3. Letter Styles
Class Introduction01:42 2
How to Set Up04:20 3
Letter Styles07:21 4
How to Start with Lettering Basic04:37 5
Create Style Through Shape & Word Connection10:31 6
How to Get Creative w/ Script Lettering12:08 7
Tighten Your Composition17:00 8
How to Work Hand Lettering Into an Existing Design05:29
How to Go from Framework to Letter19:25 10
How to Give Letters More Emphasis06:31 11
How to Make Letters Drip15:02 12
Give Your Letters Texture07:18 13
Choose Color Palettes That Fit05:52 14
Examples of Client Projects09:47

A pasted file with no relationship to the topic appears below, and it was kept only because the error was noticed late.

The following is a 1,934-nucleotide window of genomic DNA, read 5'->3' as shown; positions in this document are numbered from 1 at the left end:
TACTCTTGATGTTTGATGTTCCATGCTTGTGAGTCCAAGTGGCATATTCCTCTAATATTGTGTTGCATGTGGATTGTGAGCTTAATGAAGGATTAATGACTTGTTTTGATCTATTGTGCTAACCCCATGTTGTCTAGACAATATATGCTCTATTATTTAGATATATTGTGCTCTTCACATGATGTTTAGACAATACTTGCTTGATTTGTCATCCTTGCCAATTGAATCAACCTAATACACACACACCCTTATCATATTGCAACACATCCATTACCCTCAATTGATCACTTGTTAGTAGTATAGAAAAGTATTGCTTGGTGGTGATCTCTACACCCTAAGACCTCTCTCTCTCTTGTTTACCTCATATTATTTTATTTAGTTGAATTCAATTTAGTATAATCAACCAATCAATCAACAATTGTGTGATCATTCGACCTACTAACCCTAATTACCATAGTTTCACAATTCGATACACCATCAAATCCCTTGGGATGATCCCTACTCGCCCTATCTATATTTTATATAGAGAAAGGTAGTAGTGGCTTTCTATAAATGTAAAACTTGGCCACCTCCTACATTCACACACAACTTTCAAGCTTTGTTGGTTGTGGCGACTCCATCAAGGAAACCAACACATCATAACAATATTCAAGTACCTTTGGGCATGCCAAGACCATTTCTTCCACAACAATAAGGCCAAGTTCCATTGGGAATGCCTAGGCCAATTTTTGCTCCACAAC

So we're going to get started with some basic lettering styles what's important to remember about hand lettering is that it doesn't need to be perfect and it shouldn't be perfect you want to be people want to see that your hand was involved in the making of this if they wanted to be perfect they would just use a typeface so don't worry about being perfect because that's not what him littering is about so in terms of my tools over here I just have the minimal open I have my swatches I have my tool presets this is where I choose the brush I'm going to use and then I have my layers so I'm gonna go ahead and do a new layer to work on I like to start a new layer that way I have the flexibility of moving my illustration around if I need tio so I'm gonna get started with this ultimate pencil sketch tool so this defaults to this blue color it's like a blue drawing pencil that you would use if you were trying tio if you're drawing analog you'd work in blue so that when he scanned it and it was ...